Verdict: Be sure to attend this show. Strickland guarantees different stories and songs every time he steps on his newly minted “stair stage.” It is well worth the time and price of admission to watch Strickland regale new and old tales with unfactual facts and fiction.
Rating: ★ ★ ★ ★ ★
– Shaun Bzdel
Bugs in Amber
What we loved: A theatre company by young performers, for young performers is a beautiful thing.
Rogue Souls Productions is, according to the Fringe website, a theatre company “founded and managed exclusively by youth.” And their show Bugs in Amber is a clever idea — verbatim theatre exploring the lives of those people who devoted themselves to studying fossils and in turn preserved themselves in our history.
The premise is interesting and the group is comprised entirely of young performers stepping up onto a big stage. Kudos to these growing actors for their bravery and their risk-taking with an original idea and an original script, which is what the Fringe is all about.
There were a few standout moments — the performers who had monologues as former president Thomas Jefferson and pioneering fossil researcher Mary Anning probably had the most — in a young ensemble cast.
What we didn’t love: Bugs in Amber lacks polish, to a considerable degree. It’s hard to point the finger at young performers for a lack of polish (because how else do you gain polish besides experience?), but in comparison to other Fringe shows Bugs in Amber just isn’t quite there yet.
Characters would enter and exit the stage throughout with no obvious rhyme or reason. Some would deliver lines and then stand stock still while the next three monologues were delivered, while others would speak, leave, return, speak again and leave again in the exact same scene.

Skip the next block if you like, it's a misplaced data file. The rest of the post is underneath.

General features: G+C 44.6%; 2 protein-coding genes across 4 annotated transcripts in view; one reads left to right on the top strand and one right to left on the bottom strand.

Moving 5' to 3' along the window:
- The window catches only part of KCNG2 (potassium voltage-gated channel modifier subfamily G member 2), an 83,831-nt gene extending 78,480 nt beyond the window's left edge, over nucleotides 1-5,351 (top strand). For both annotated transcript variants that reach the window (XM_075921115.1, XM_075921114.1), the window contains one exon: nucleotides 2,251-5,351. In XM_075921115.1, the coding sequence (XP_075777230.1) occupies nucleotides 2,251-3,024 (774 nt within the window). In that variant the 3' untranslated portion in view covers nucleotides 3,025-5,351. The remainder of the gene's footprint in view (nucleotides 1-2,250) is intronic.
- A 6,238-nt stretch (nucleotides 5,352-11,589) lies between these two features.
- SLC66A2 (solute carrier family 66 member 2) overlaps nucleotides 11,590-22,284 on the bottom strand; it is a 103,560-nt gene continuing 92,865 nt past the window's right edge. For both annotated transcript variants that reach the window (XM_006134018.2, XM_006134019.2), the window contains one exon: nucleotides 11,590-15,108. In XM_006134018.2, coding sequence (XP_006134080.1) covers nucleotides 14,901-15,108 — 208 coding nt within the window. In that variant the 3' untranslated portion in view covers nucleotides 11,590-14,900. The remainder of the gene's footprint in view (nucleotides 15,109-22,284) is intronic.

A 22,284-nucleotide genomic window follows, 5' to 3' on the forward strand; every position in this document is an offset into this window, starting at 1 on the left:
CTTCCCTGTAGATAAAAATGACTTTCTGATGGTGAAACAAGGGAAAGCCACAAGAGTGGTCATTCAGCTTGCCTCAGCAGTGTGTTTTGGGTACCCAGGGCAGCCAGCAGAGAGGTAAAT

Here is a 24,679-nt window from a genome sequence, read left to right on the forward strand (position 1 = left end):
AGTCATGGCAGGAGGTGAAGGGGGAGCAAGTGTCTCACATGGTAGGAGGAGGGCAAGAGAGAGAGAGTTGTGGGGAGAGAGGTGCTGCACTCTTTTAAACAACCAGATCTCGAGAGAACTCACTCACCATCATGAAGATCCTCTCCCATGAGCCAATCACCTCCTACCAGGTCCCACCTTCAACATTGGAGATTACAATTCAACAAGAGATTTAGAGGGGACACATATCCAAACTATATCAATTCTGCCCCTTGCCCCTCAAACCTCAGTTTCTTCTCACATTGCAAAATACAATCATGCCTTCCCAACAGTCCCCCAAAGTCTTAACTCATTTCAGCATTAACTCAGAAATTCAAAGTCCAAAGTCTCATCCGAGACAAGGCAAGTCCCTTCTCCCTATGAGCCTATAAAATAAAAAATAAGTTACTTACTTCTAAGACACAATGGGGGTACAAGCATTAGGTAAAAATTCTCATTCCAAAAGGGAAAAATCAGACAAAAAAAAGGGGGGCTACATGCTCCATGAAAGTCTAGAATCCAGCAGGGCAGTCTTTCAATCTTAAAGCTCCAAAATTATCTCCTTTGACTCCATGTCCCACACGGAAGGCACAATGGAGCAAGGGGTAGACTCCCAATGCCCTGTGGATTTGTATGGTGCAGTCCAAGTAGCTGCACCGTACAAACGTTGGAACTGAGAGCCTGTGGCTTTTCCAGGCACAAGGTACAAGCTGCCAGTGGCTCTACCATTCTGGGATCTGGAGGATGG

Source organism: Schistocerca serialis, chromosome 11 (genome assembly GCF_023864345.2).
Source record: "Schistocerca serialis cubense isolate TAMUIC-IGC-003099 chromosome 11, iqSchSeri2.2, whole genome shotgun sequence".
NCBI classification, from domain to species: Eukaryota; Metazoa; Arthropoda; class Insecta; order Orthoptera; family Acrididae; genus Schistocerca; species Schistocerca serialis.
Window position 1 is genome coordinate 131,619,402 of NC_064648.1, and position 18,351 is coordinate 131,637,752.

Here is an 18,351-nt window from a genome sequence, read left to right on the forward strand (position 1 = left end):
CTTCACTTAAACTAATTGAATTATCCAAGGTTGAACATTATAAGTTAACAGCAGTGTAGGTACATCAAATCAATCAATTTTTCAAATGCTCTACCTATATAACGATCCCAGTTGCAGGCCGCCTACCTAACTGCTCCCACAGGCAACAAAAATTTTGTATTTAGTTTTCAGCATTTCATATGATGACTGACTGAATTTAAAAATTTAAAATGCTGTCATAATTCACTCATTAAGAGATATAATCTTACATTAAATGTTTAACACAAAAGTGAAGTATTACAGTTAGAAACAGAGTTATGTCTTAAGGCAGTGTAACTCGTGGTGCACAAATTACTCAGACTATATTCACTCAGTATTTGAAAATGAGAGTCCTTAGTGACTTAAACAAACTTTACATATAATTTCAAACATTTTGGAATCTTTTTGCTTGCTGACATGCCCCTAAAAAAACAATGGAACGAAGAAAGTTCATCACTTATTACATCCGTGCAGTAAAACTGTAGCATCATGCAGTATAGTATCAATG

In a space the size of the Broadway Theatre, a lot of lines from the cast (especially those delivered from the back of the stage) were swallowed by the space. The whole show could take a big step forward by everyone taking a breath and projecting with confidence.
The verdict: Fingers are crossed that Rogue Souls Productions continues to produce theatre. This show might not be the strength of this year’s Fringe festival, but everyone starts somewhere — and it’ll be exciting to see what they take on with a bit more experience under their collective belts.
Rating: ★ ✩ ✩ ✩ ✩
– Matt Olson
Let It Flo
What we loved: We’ve found the answer to the question “can a dance show at the Fringe completely captivate an audience?” And the answer is about as emphatic a “yes” as can be managed.
The premise for “Let It Flo” is straightforward and exciting: a dance show celebrating women set to a plethora of Florence and the Machine tracks.
But don’t confuse straightforward with simple. “Let It Flo” is emotional, riveting performance at its finest, and firmly one of the best of the Saskatoon Fringe Festival.
I’m not sure what age it’s taught, but dancers seem to be the best at communicating with their faces. The show was fluid and expressive, and these dancers could teach the stage actors a thing or two about displaying emotion. Seamless transitions from song to song and costume to costume should not be taken for granted, either.
And the powerful voice of Florence Welch set the tone for the whole performance — a series of dances, both solos and group numbers, that really popped off the stage. In some cases that’s literal, as the dancers brought their choreography down off the stage and practically into the laps of the audience.
What we didn’t love: If you can’t tell by the above, there’s not a lot to be said here.
There were a couple instances here and there where some of the spectacular lifts and holds were slightly off their mark or ended early for balance and safety, but they come and go so fast you could convince yourself they never happened.
It would have been nice to have them on a less noisy stage than the Cosmopolitan Senior Citizens’ Centre, too.
Verdict: The description for “Let It Flo” on the Fringe’s website says it “can be enjoyed by the most seasoned dance connoisseurs as well as those who have no dance knowledge.”